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Member Since 29 Jul 2010
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#76632 New Work -A Bit Different For Me

Posted by oldlady on 02 March 2015 - 10:07 PM

watch out, john glick! :unsure:

#76551 Rehydrating Old Glazes

Posted by oldlady on 02 March 2015 - 12:28 AM

i always knew about the brittle buckets, so when i was given 16 bucketsful of glaze, i took them home in my little ford escape very carefully, worrying all the 18 miles home.  new buckets were bought the next day at the local donut shop for $1 each.  no disasters.  :unsure:  

#76550 How Many Sell Ceramics For A Living?

Posted by oldlady on 02 March 2015 - 12:08 AM

making and selling pots is an activity best suited to people who have a self actuating button.  sometimes it needs to be pushed harder.

#76347 Pots Away!

Posted by oldlady on 27 February 2015 - 06:56 PM

roberta, you almost have it.  if you suggest that the person receiving the gift would appreciate it more if the giver made it herself........................... 


i have had 20 or so people say they wanted to make something and as soon as i offer them the opportunity, they have some excuse or another.

#76201 Here Is What I Ordered - Never Mixed My Own Glaze Yet

Posted by oldlady on 25 February 2015 - 09:57 PM

don't forget wheels under anything heavy.  and putting the glaze ingredients into their containers by letting the bags down into the containers and then razoring the entire bottom of the bag.  then pull the emptying bag away from the cut side so the material just slides out without raising dust.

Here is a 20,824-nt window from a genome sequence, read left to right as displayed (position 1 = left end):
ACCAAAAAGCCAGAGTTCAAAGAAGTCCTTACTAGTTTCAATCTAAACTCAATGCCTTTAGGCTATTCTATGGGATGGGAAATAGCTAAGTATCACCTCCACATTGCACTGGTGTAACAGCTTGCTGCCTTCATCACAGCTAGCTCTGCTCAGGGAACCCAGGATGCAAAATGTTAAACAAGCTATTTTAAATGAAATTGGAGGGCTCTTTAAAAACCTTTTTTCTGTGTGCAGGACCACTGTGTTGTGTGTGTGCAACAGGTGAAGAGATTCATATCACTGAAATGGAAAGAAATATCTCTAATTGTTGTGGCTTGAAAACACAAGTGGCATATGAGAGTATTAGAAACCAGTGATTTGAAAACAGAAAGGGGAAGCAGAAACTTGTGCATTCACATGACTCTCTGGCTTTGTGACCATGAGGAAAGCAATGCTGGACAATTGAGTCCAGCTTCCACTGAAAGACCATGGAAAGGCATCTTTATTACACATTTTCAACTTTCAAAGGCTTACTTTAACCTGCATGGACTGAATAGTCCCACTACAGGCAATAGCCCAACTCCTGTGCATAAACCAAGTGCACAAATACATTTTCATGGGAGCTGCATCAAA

#76199 Crumb Management

Posted by oldlady on 25 February 2015 - 09:35 PM

a thick terrycloth towel works for me.  to move the crumbs off the tabletop, use an old credit card or something else thin and stiff that can be scraped into the towel.  fold the towel and take it outside to snap it.


the advantage of the terrycloth is that once a crumb falls into it, it cannot get out.


my ideal would be a flattish drawer under the tabletop to hold the terrycloth.  slide it out only when needed.

#76167 Finding Your Own Style...easy To Say

Posted by oldlady on 25 February 2015 - 02:17 PM

john is so right.  i am a potter but an architect and home builder, too. if i draw the plans and get the permits and build to them that makes me the architect and if i pound the nails, run the plumbing and electric and install the heat that makes me the builder.


but what design?? unknown to me, i like a particular style so after traveling the countryside and taking 100 pictures, i was able to see that what i wanted was a 12/12 pitch roof with gables, lots of windows and something special.  built it, loved it. sold it for a small fortune after 12 years.


pottery is the same way.  look at every piece you can and try to see what appeals to you.  if you can identify the particular thing that attracts you to THAT pot and not the one next to it, you are ahead of the game.  then it is a matter of developing the skill to actually produce it with your flair.

#75703 Here Is What I Ordered - Never Mixed My Own Glaze Yet

Posted by oldlady on 18 February 2015 - 05:25 PM

you have the essentials, a sieve and buckets, test tiles and a notebook, way to keep glaze out of your drains, containers with lids for all your new ingredients, scoops from walmart pet department and a scale. a 60 mesh sieve is good enough.  unless you want to be a superstar.  a soft rubber rib pushes ingredients through the sieve with MUCH less work than a brush.  no need to spend extra time making it, you want to use it. :)